World Library  
Flag as Inappropriate
Email this Article

Field strength meter

Article Id: WHEBN0031474404
Reproduction Date:

Title: Field strength meter  
Author: World Heritage Encyclopedia
Language: English
Subject: PAL-S, Distortionmeter, Outline of television broadcasting, Television lines, White clipper
Publisher: World Heritage Encyclopedia

Field strength meter

In telecommunications, field strength meter is a measuring device which measures the electric field caused by a transmitter.

The relation between the electric field and the transmitted power

In ideal free space, the electric field strength produced by a transmitter with isotropic radiator is readily calculated.[1]

\mbox{E} = \frac{ \sqrt{30 \cdot P}}{d}


E is the electric field strength in volts per meter
P is the transmitter power output in watts
d is the distance from the radiator in meters

It is clear that field strength is inversely proportional to the distance between the transmitter and the receiver. However, this relation is impractical for calculating the field strength produced by terrestrial transmitters, where reflections and attenuation caused by objects around the transmitter or receiver may affect the electrical field strength considerably.

Field strength meter

Field strength meter is actually a simple receiver. After a tuner circuit, the signal is detected and fed to a microammeter, which is scaled in dBų. The frequency range of the tuner is usually within the terrestrial broadcasting bands. Some FS meters can also receive satellite (TVRO and RRO) frequencies. Most modern FS meters have AF and VF circuits and can be used as standard receivers. Some FS meters are also equipped with printers to record received field strength.


When measuring with a field strength meter it is important to use a calibrated antenna such as the standard antenna supplied with the meter. For precision measurements the antenna must be at a standard height. A value of standard height frequently employed for VHF and UHF measurements is 10 metres (33 ft). Gain correction tables may be provided with the meter, that take into account the change of antenna gain with frequency.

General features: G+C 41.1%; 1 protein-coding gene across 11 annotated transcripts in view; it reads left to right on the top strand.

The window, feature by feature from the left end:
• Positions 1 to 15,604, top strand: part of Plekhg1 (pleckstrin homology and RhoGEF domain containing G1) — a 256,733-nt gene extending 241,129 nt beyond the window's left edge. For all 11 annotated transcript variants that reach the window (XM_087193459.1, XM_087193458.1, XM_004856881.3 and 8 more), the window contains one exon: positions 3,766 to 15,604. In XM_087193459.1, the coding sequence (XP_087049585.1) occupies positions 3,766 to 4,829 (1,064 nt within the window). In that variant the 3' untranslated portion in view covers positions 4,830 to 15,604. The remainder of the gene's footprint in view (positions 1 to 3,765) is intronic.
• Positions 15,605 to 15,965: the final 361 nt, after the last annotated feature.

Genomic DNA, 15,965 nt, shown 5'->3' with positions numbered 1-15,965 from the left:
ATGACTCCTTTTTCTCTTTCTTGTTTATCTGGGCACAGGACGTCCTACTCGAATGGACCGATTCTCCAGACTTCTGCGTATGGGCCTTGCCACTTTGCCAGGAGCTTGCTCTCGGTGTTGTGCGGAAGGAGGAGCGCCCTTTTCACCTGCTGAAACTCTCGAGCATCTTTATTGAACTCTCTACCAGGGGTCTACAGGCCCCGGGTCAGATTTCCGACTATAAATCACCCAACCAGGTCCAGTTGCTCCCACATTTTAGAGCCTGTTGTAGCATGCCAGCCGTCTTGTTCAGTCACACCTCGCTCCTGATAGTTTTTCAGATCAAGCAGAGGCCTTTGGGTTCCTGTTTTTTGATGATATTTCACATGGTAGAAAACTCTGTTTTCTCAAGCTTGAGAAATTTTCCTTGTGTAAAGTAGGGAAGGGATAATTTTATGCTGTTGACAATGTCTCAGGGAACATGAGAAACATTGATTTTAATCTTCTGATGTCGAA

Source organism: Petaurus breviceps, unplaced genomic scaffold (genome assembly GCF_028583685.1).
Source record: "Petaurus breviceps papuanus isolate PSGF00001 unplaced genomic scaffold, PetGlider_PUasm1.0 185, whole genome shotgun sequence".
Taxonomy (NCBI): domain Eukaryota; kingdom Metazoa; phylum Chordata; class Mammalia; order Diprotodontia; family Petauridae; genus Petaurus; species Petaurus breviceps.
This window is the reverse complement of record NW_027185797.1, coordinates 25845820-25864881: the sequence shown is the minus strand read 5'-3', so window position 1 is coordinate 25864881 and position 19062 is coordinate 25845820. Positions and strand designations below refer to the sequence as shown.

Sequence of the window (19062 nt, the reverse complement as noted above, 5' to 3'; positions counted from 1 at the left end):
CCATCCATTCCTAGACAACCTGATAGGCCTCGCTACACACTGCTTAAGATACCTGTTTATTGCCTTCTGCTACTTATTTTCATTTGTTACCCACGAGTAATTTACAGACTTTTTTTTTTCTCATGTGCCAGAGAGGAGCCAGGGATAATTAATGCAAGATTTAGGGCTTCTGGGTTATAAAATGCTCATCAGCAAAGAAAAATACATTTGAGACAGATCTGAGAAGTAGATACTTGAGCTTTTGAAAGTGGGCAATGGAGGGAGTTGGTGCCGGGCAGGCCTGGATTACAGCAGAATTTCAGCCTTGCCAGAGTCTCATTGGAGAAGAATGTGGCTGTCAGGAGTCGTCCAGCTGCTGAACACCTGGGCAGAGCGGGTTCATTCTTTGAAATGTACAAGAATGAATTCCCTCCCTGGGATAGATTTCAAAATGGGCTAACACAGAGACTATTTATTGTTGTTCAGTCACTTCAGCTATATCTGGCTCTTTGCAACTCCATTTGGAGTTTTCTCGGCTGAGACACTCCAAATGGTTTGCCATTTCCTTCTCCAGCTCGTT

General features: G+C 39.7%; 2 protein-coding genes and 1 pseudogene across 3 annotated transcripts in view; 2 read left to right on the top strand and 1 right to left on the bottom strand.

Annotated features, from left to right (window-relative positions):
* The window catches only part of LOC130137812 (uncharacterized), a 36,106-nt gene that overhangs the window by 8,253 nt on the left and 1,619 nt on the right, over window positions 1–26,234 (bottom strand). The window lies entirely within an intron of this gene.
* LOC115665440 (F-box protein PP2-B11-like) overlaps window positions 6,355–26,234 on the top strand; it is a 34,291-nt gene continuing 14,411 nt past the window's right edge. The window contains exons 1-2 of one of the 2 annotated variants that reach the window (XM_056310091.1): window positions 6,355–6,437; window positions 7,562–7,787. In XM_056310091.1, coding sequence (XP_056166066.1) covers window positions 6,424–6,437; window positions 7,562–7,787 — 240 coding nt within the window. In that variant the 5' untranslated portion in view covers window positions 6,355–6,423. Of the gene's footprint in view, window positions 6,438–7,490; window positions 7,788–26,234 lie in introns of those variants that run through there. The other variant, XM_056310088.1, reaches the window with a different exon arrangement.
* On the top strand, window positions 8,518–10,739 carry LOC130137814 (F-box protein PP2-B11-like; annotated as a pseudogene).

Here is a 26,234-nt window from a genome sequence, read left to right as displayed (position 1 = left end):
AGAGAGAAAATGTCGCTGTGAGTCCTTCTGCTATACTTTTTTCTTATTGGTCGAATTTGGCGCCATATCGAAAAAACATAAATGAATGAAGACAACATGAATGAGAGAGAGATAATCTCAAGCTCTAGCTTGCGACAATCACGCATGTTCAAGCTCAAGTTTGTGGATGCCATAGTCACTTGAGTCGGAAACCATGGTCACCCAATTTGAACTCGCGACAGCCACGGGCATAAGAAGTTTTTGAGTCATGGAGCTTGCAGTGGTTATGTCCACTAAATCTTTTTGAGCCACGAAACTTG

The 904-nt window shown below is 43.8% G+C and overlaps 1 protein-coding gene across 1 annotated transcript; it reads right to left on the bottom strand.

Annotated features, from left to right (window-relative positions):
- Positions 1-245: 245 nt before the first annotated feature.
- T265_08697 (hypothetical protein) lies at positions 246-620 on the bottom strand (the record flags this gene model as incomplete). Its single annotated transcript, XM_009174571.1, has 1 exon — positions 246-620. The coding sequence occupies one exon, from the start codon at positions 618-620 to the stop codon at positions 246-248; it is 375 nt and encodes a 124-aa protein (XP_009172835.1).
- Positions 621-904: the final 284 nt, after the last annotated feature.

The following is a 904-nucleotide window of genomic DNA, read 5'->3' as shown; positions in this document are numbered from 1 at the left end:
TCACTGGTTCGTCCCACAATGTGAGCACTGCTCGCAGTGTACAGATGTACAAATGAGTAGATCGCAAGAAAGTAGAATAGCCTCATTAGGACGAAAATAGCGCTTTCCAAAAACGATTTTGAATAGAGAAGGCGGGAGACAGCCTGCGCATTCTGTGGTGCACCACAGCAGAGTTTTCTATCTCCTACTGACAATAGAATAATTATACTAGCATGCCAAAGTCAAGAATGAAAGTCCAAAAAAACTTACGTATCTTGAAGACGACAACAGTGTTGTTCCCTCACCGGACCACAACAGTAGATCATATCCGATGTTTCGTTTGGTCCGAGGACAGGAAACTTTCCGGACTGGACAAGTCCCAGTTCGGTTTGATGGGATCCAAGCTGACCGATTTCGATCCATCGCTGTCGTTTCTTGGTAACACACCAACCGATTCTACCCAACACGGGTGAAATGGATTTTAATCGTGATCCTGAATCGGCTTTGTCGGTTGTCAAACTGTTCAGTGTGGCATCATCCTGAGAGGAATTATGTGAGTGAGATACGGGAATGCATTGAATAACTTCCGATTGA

Minimum field strength criteria

The CCIR defines the minimum field strength for satisfactory reception. These are shown in the table below.[2] (Band II is reserved for FM radio broadcasting and the other bands are reserved for TV broadcasting.)
Frequency band Minimum field strength in dBµV/m Notes
Band I 48
Band III 55
Band IV 65
Band V 70
Band II 48 Rural area
Band II 60 Urban area
Band II 70 Large towns


  1. ^ Reference Data for Radio Engineers, Howard W.Sams Co.Inc.,ISBN 0-672-21218-8, p 27-7
  2. ^ K.H.Kaltbeitzer: Technical Monograph 3104, EBU Technical Centre, 1965, p.24
This article was sourced from Creative Commons Attribution-ShareAlike License; additional terms may apply. World Heritage Encyclopedia content is assembled from numerous content providers, Open Access Publishing, and in compliance with The Fair Access to Science and Technology Research Act (FASTR), Wikimedia Foundation, Inc., Public Library of Science, The Encyclopedia of Life, Open Book Publishers (OBP), PubMed, U.S. National Library of Medicine, National Center for Biotechnology Information, U.S. National Library of Medicine, National Institutes of Health (NIH), U.S. Department of Health & Human Services, and, which sources content from all federal, state, local, tribal, and territorial government publication portals (.gov, .mil, .edu). Funding for and content contributors is made possible from the U.S. Congress, E-Government Act of 2002.
Crowd sourced content that is contributed to World Heritage Encyclopedia is peer reviewed and edited by our editorial staff to ensure quality scholarly research articles.
By using this site, you agree to the Terms of Use and Privacy Policy. World Heritage Encyclopedia™ is a registered trademark of the World Public Library Association, a non-profit organization.

Copyright © World Library Foundation. All rights reserved. eBooks from World eBook Library are sponsored by the World Library Foundation,
a 501c(4) Member's Support Non-Profit Organization, and is NOT affiliated with any governmental agency or department.